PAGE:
Without that ability to provide a “voice of truth,” collaboration tools can cause confusion and discontent to multiply at greater speed across an organization, which ultimately undermines change effectiveness.
Leaders of change programs — and designated members of their teams — should be active participants in the dialogue, encouraging constructive idea sharing and providing a trusted and credible source of information. This reinforces the fact that employees can use social media not only to voice ideas and concerns, but also to get accurate and credible answers to questions about a company’s change effort.
Build a collaborative culture: Social media also can help in cases where creating a more collaborative culture is one of the major objectives of the change initiative.
This has been the case with the United States Transportation Command. Because of new responsibilities the agency had been given across the entire U.S. Department of Defense supply chain — from factory to point of delivery — executives sought to change the structure and culture of the agency from a command-and-control emphasis to one that encouraged staff to interact directly with executives.
In late 2009 and early 2010, the agency launched several social media initiatives including an executive blog and a Q&A blog hosted on its intranet, and a public presence on Facebook and Twitter.
The executive blog enables executives to hear directly from staff without having messages filtered through intermediate management levels. These social media programs, which generated more than 5 million impressions, have flattened the organizational hierarchy and driven positive culture shifts, as measured by an annual staff survey. The collaboration and networking platforms are empowering employees, customers and partners to be active participants in the agency’s global conversation.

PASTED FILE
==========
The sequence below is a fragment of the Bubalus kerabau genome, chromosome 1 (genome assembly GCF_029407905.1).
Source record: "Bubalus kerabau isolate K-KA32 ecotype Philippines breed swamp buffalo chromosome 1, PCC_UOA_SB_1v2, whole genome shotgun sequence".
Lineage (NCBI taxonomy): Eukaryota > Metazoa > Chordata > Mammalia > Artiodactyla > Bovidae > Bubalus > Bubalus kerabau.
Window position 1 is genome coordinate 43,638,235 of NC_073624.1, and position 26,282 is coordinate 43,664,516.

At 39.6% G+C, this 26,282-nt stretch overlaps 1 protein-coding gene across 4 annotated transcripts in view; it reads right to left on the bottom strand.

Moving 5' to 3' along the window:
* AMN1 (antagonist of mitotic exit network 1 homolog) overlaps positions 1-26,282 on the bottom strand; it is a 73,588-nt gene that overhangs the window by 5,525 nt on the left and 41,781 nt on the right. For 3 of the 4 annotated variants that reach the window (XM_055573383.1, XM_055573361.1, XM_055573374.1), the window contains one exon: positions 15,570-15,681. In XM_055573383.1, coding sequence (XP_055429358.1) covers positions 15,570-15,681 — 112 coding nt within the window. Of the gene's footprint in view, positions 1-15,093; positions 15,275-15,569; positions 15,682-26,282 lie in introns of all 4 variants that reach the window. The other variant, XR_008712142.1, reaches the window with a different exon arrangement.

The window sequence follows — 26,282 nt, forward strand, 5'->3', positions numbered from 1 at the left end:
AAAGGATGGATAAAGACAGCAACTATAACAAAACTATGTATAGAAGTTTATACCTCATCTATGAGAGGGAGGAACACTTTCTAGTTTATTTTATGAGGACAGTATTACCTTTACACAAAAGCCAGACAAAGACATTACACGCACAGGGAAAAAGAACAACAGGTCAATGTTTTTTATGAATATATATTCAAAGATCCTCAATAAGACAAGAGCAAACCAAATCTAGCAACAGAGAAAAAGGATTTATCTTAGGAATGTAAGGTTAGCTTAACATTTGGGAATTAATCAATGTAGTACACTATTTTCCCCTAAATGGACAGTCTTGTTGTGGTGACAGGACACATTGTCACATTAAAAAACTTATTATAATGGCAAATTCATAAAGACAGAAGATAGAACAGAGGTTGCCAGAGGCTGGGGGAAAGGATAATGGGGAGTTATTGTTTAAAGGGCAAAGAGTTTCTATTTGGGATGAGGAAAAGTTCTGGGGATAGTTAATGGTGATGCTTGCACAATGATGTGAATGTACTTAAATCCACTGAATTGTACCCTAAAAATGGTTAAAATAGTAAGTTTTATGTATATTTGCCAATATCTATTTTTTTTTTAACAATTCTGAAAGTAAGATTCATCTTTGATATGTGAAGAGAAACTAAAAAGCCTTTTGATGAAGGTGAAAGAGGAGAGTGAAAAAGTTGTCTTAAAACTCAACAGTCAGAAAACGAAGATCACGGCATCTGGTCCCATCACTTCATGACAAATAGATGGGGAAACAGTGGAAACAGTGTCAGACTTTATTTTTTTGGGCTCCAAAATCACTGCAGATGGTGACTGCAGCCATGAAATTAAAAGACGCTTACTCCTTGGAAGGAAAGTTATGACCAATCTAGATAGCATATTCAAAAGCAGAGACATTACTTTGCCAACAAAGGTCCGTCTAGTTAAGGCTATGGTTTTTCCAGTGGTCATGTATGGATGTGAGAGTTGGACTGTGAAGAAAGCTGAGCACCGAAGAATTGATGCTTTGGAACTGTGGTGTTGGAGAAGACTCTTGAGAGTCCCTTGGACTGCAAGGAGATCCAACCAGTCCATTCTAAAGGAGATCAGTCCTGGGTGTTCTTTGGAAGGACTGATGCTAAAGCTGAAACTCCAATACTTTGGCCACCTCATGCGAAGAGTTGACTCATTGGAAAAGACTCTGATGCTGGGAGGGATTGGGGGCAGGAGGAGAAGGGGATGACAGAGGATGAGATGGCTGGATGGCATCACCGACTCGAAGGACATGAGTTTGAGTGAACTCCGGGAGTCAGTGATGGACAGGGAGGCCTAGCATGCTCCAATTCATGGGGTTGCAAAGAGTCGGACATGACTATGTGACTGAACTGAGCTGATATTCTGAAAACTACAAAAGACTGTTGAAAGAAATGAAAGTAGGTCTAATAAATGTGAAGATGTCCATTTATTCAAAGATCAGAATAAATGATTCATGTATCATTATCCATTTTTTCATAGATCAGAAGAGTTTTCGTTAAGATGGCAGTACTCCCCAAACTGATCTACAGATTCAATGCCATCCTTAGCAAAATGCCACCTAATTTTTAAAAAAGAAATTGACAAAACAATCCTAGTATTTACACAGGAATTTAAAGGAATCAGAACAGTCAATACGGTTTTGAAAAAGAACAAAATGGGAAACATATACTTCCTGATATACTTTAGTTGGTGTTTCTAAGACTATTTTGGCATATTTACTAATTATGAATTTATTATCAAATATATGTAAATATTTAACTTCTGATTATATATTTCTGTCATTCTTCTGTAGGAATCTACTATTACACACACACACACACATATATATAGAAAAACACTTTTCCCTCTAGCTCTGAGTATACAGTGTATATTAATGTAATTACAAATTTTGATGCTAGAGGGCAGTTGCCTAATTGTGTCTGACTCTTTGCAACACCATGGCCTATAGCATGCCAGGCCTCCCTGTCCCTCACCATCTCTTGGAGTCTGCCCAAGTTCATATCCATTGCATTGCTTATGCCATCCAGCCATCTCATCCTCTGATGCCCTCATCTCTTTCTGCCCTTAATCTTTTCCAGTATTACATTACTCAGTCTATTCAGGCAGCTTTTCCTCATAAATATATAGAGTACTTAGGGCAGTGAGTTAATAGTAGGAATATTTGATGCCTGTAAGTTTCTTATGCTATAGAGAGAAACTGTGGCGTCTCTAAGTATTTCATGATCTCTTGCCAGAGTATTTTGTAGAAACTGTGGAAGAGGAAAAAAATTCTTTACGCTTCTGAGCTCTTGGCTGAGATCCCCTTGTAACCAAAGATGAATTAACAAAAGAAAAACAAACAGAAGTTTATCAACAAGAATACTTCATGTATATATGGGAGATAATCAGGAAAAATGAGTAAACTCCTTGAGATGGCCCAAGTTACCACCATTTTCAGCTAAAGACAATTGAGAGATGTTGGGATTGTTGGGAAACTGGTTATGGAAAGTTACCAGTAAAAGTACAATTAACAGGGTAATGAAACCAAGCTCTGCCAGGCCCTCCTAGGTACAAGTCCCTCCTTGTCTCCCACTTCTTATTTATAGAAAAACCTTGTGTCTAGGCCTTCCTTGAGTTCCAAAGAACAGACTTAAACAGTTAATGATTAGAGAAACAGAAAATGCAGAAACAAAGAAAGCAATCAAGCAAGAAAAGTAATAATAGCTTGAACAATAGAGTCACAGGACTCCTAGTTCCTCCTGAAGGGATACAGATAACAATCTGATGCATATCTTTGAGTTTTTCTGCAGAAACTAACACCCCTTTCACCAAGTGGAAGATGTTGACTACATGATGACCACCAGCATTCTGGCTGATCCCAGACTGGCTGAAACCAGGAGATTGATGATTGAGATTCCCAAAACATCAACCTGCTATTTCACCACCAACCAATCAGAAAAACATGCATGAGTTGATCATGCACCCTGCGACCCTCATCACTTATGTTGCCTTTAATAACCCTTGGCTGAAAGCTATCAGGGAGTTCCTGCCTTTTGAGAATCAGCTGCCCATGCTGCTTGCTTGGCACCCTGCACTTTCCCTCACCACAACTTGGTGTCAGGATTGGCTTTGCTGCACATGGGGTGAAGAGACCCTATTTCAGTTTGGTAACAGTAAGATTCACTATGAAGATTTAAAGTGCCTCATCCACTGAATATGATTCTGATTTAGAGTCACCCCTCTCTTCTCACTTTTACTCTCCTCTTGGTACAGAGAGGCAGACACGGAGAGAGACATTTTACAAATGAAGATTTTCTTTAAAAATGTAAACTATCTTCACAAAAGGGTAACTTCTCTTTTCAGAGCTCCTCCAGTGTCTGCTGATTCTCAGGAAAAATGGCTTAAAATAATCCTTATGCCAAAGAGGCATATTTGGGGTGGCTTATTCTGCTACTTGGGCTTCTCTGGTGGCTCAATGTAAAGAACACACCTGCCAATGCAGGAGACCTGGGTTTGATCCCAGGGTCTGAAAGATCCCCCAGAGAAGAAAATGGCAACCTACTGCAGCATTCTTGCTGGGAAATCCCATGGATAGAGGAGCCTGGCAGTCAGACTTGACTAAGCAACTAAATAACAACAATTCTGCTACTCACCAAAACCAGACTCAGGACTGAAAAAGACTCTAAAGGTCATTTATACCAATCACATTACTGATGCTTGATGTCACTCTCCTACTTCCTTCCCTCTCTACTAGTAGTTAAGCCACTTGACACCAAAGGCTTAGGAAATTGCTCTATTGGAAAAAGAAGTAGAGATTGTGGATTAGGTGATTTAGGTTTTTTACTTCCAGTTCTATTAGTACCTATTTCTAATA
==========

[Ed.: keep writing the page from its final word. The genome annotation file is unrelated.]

Create targeted and timely learning: Learning programs are an essential part of any major change initiative. A new system, market or set of processes might mean that people must be trained on how to work in the changed environment. In many cases, formal learning programs carry the major part of the load. However, because no change program follows a predictable course, companies must have the ability to rapidly develop shorter bites of learning about timely developments or let employees be their own teachers.
Social media can be effective in delivering personalized learning experiences related to a change initiative, not just general broadcasts of information. Organizations are using collaboration platforms in a variety of ways to encourage effective workforce enablement, such as: video casts with short learning segments relevant to the change initiative or aspects of it; live Web meetings and high-end video conferencing that bring together dispersed teams for a common learning experience; and user-generated content platforms such as YouTube or newer video sharing platforms that target the enterprise space, allowing staff members to provide short video or audio training segments relevant to the change program.
Take the pulse of change: How an executive team objectively measures progress during the course of a change journey is always a tough question to answer.
One method frequently employed in the online era is to administer employee surveys. But these have limitations. Survey fatigue often sets in for employees. Further, a survey only measures how people feel at a certain point in time.